Diana Al-Hadid evokes the Biblical myth of the Tower of Babel from the Book of Genesis, via the famous 1563 painting of this building as a utopian structure by Pieter Breughel the Elder.
Opposing the verticality of an unstable edifice built skywards like an ascending spiral, as in the Flemish painter’s depiction, the monumental sculpture Built From Our Tallest Tales bears witness to the collapse of an architectural model. It falls and shatters to reveal the principles of its foundation. Built by repeating an octagonal geometrical motif, the wooden structure supports a metal armature in the style of Late Gothic tracery. The arches occupy different levels of the tower and underscore the structural precariousness of the edifice which, even in Breughel’s early vision, seemed to reveal man’s fallibility.
The materials – concrete, metal, fibreglass – are those of a contemporary construction, and are doubled up by honeycomb panels in coloured resin. The mosaic formed by these beehive-like panels also brings to mind Islamic ornamentation. These panels structure the overall sculpture along an axonometric perspective which seems to materialise the different floors of the building. Thus human construction meets natural construction in an ideal building which bears witness to the unfailing communication needed to accomplish any collective undertaking, which here is imperilled by its own excess.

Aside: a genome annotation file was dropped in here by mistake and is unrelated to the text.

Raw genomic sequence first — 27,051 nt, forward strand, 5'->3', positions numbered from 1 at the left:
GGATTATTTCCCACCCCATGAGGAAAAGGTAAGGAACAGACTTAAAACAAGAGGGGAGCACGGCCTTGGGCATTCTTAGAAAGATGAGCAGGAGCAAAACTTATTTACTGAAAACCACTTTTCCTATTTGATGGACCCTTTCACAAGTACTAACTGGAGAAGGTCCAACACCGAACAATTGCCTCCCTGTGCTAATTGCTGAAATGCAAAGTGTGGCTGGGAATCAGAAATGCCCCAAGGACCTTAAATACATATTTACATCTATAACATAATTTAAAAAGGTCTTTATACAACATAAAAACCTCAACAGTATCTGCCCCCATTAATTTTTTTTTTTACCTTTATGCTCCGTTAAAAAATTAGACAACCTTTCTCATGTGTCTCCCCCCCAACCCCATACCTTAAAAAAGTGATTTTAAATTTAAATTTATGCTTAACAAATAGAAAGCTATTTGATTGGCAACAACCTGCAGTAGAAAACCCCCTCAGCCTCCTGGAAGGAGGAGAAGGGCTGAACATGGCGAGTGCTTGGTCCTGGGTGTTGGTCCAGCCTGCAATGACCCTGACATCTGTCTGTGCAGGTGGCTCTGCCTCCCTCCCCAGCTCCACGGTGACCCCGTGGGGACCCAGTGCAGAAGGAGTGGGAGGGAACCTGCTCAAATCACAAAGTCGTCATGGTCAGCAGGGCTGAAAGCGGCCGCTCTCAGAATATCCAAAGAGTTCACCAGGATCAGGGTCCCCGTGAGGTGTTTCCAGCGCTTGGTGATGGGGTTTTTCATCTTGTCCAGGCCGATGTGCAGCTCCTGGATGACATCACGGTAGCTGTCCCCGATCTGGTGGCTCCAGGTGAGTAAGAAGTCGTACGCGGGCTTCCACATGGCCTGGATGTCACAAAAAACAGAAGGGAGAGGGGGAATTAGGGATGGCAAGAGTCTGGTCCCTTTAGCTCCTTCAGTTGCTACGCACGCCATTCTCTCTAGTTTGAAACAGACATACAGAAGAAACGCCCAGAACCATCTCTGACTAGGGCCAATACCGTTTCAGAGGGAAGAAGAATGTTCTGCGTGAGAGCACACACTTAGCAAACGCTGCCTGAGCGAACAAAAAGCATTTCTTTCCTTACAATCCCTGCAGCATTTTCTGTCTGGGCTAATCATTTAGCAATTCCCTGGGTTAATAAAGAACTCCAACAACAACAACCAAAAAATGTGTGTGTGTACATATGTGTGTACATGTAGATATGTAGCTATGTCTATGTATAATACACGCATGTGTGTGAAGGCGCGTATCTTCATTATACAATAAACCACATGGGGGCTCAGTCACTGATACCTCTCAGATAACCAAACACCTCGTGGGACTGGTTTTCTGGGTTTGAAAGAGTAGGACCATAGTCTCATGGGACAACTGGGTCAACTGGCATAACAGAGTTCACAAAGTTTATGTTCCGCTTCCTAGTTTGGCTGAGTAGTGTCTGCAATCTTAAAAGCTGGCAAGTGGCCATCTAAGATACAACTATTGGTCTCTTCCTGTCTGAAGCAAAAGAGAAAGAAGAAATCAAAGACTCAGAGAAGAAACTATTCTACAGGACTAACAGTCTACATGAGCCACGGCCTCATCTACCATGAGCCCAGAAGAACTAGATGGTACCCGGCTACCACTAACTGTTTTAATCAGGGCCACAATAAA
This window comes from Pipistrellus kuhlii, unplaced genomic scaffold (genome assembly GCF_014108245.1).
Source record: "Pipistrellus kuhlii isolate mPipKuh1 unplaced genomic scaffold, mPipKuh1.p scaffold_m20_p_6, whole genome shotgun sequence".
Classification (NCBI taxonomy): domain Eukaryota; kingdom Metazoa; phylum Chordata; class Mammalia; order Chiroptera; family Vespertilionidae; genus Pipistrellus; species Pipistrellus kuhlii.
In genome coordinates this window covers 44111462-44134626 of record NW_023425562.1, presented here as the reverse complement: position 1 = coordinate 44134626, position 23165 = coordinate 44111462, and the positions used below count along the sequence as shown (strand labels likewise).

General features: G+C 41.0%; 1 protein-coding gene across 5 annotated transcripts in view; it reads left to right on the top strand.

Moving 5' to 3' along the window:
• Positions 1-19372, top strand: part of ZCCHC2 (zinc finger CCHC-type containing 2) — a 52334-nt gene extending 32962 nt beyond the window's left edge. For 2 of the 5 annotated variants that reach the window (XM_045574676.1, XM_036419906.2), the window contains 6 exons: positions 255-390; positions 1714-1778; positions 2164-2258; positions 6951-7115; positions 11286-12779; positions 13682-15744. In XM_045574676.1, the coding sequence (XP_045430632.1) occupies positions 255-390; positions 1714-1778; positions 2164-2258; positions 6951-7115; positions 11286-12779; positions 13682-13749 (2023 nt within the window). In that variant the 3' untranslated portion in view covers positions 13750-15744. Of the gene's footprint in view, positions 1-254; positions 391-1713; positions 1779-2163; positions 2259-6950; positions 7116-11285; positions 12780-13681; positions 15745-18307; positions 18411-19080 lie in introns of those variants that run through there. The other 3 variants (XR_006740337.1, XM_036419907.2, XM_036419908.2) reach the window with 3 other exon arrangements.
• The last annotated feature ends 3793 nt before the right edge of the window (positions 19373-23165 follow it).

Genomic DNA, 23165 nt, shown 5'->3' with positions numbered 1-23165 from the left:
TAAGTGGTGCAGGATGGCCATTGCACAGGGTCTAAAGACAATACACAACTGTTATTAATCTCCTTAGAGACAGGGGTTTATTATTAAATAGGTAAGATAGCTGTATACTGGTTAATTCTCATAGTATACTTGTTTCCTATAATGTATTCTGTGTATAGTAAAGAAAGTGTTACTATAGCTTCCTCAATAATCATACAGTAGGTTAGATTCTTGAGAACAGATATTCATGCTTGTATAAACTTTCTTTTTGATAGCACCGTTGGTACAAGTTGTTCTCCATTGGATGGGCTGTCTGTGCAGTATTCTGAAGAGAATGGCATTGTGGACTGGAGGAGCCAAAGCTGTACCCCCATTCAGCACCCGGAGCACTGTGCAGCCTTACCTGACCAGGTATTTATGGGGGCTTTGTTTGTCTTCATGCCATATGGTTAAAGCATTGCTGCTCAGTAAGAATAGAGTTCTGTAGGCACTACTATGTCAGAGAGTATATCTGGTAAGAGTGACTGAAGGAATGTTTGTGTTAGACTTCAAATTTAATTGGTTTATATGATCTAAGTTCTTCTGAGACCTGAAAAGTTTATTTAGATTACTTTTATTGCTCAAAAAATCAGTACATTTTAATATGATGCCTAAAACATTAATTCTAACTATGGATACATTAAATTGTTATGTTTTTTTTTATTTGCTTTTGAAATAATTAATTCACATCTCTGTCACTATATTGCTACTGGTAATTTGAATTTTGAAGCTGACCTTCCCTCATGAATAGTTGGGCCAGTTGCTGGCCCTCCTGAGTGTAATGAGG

At the origin of the Babel myth, the idea that men once formed a single whole speaking the same language before they were scattered over the face of the earth. The artist evokes this myth by achieving a synthesis between east and west, mixing cultural identities by linking the mythical construction in Babylon of a tower meant to reach heaven with the construction of medieval churches in Europe, all the way to the recent collapse of the World Trade Center in the United States.
Translated by Charles Penwarden